The Endless Summer is one of the first and most influential surf films, creating and defining an entire category of cinema, which has endured and evolved in the decades since its release in 1966. Director Bruce Brown follows two surfers, Mike Hynson and Robert August, on a surf trip around the world. Despite the balmy climate of their native California, cold ocean currents make local beaches inhospitable during the winter. They travel to the coasts of Africa, Australia, New Zealand, Tahiti and Hawaii in a quest for new surf spots and introduce locals to the sport. Other important surfers of the time, such as Miki Dora, Phil Edwards and Butch Van Artsdalen, also appear.
Its title comes from the idea, expressed at both the beginning and end of the film, that if one had enough time and money it would be possible to follow the summer around the world, making it endless. The concept of the film was born through the suggestion of a travel agent to Bruce Brown during the planning stages of the film. The travel agent suggested that the flight from Los Angeles to Cape Town, South Africa and back would cost $50 more than a trip circumnavigating the world. After which, Bruce came up with the idea of following the summer season by traveling around the world.
The narrative presentation eases from the stiff and formal documentary of the 1950s and early 1960s to a more casual and fun-loving personal style filled with sly humor. The surf-rock soundtrack to the film was provided by The Sandals.The "Theme to the Endless Summer" was written by Gaston Georis and John Blakeley of the Sandals. It has become of the best known film themes in the surf movie genre.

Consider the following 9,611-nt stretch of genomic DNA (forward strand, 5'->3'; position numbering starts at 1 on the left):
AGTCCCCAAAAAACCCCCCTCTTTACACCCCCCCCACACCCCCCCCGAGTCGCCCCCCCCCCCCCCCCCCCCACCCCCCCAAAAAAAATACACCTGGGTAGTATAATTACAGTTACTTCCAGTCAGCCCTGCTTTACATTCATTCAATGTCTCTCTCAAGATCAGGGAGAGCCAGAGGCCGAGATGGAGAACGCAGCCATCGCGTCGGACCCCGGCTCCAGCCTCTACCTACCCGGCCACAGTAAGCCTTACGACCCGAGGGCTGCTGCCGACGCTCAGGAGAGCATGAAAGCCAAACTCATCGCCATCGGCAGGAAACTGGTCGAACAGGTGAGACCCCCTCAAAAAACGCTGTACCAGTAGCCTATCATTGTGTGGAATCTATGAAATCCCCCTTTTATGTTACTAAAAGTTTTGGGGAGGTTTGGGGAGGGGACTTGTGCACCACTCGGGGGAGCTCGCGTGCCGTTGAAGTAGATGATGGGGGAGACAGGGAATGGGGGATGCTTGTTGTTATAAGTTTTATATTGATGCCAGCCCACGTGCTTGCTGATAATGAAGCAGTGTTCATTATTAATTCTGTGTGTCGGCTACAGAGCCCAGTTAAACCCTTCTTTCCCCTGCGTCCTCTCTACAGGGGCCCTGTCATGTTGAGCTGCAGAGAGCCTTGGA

When the movie was first shown, it encouraged many surfers to go abroad, giving birth to the "surf-and-travel" culture, which prizes finding "uncrowded surf", meeting new people and riding the perfect wave. It also introduced the sport, which had become popular outside of Hawaii and the Polynesian Islands in places like California and Australia, to a broader audience. In addition, it set the style for later surf-and-travel movies, including Momentum, (These Are) Better Days, and Thicker Than Water.
In 2002, The Endless Summer was selected for preservation in the United States National Film Registry by the Library of Congress as being "culturally, historically, or aesthetically significant".
In 1994, Brown released a sequel, The Endless Summer II, in which surfers Pat O'Connell and Robert "Wingnut" Weaver retrace the steps of Hynson and August. It shows the growth and evolution of the surfing scene since the first film, which presented only classic longboard surfing. O'Connell rides a shortboard, which was developed in the time between the two movies, and there are scenes of windsurfing and bodyboarding. The film illustrates how far surfing had spread, with footage of surf sessions in France, South Africa, Costa Rica, Bali, Java, and even Alaska.
In 2003, Dana Brown, Bruce's son, made what is seen as the "third movie", Step Into Liquid. It follows the evolution of surfing over the last 10-15 years from shortboarding to tow-in surfing.